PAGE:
Don't Show The Movie Clip! But DO Count Your Box Office Dollars

Movie studios take great pains to tease TV viewers with commercials showing special but brief dramatic bits from their films. But what about doing the reverse? That is, not showing key scenes.

Too strange?  Sony is doing just for Sacha Baron Cohen’s latest movie, “The Brothers Grimsby,” before its release March 11.

The movie is about a funny football hooligan brother of a British Mi6 spy. In a TV commercial, words on the screen -- and a voiceover -- tells viewers:  “Sacha had a clip of a movie... that we are not allowed to show TV. So he showed the audience.” Then you see plenty of the audience’s horrified reactions to whatever has been screened.  

Then the spot concludes with some background of Baron Cohen talking on ABC’s “Jimmy Kimmel Live,”  presumably about the movie and that one particular scene. “That was one of the craziest things I’ve ever seen in my life,” says Kimmel. There is a hashtag presented, presumably for more info.



It would help if you had some reference to Baron Cohen’s past characters, which were mockumentary -style efforts like “Borat” -- a movie poking fun of American culture.

Then there was 'Brüno," where Cohen played a flamboyantly gay Austrian fashion show presenter who lure many to make provocative embarrassing and statements. “The Dictator,” came next -- a political satire black comedy.  You see where this is going.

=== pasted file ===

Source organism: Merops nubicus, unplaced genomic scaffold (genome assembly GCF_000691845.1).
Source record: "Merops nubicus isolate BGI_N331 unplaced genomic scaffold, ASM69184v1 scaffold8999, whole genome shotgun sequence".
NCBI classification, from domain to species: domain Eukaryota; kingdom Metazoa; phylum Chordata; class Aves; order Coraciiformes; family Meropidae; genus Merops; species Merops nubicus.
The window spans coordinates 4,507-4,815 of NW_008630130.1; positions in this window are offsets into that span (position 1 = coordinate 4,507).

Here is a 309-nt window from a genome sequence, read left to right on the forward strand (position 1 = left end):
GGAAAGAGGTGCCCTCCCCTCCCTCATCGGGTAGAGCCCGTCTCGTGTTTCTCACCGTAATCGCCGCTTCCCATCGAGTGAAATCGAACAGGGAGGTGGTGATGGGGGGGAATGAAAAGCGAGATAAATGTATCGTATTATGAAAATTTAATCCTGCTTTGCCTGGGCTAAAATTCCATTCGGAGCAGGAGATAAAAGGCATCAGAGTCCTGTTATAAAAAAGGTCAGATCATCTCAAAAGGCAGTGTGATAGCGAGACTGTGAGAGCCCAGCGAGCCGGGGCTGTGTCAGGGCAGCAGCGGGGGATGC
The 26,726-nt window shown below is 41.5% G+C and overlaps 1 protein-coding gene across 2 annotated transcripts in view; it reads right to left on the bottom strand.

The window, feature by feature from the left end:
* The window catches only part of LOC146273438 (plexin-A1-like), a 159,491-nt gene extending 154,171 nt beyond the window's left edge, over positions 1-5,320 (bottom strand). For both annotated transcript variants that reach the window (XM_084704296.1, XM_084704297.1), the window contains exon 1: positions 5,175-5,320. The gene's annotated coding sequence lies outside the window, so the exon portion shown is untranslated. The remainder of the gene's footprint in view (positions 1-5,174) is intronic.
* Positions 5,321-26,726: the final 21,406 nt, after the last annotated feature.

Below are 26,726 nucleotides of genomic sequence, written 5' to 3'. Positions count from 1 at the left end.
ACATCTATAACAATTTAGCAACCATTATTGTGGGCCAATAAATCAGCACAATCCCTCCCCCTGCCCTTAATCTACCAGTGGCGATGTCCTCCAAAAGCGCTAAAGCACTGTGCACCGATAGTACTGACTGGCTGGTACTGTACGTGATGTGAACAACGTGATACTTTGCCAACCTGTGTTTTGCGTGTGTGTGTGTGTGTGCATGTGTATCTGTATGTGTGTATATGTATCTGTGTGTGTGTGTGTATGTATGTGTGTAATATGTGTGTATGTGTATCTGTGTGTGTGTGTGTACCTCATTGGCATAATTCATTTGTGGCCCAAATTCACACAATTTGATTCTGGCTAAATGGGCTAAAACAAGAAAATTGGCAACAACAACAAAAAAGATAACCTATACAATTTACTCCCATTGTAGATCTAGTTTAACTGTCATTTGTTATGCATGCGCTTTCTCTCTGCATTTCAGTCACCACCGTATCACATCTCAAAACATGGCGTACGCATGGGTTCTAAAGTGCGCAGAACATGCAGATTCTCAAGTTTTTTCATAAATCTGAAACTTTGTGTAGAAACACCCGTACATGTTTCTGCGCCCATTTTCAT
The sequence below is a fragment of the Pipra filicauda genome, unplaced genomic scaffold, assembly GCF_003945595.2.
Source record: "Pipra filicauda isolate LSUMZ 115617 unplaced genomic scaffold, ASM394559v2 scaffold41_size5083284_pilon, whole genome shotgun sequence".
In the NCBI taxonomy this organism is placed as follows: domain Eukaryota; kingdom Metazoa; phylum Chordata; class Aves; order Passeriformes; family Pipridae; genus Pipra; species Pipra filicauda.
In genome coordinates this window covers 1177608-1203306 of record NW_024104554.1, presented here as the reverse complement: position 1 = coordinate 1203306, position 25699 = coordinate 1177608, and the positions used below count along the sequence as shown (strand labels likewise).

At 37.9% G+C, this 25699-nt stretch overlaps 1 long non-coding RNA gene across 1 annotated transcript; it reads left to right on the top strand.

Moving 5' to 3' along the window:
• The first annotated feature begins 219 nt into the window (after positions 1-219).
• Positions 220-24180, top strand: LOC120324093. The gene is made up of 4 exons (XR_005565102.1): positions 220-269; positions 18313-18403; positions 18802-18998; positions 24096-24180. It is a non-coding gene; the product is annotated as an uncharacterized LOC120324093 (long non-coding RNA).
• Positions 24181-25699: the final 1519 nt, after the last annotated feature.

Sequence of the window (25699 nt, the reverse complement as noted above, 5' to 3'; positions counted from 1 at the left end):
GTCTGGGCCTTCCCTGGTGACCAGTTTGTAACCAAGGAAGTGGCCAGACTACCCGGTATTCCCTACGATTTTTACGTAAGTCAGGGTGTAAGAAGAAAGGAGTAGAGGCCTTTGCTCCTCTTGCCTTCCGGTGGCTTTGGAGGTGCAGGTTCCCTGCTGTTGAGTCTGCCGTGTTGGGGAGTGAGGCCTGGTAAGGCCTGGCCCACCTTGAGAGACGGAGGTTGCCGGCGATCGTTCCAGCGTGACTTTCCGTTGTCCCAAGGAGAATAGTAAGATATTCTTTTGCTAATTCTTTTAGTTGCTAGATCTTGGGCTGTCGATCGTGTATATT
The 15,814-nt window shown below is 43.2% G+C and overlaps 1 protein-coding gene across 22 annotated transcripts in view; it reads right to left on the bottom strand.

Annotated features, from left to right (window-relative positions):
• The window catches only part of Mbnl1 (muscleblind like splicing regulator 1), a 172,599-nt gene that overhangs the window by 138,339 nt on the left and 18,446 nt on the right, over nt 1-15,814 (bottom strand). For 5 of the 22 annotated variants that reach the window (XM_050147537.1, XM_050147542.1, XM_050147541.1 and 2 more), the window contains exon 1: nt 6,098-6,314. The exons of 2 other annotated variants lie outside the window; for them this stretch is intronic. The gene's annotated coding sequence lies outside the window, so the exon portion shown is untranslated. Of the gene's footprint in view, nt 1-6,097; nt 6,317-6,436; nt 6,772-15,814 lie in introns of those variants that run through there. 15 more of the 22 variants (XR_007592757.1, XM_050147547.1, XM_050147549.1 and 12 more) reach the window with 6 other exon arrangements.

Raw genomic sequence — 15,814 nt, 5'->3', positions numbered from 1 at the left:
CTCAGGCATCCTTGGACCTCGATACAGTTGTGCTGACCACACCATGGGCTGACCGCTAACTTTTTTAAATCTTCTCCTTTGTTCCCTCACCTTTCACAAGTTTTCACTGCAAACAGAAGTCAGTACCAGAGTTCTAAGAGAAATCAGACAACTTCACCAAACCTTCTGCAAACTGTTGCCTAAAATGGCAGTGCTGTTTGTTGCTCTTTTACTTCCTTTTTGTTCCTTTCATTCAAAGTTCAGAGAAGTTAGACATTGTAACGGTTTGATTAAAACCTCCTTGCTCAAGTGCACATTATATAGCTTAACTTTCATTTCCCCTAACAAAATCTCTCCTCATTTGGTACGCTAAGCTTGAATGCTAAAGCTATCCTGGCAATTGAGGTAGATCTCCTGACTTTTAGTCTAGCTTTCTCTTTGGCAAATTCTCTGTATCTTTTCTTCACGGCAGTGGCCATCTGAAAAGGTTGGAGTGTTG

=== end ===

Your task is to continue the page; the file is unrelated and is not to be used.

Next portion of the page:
Critics have been somewhat mixed about the movie so far. The negative:  ”An awkward combination of gross-out humour, violent action and sappy sentimentality.”

The positive went like this: “It's wholeheartedly and proudly stupid, silly, grotesque, outlandish, vulgar, and over-the-top.” Rotten Tomatoes gave it a low-ish 47% average rating.

To be fair, Sony previously ran some more traditional, slapstick-ish TV commercials for the movie before its current spot. Since the beginning of February, Sony Pictures has spent $6.8 million in national TV media for the movie.

Now, it seems to want to go in for the kill with what we can expect from this movie brand.

Can this be enough to lure the Baron Cohen faithful? Better still, how much is Sony gambling this brand will work without any of the key offensively gross and somewhat funny scenes -- that this actor is known for?

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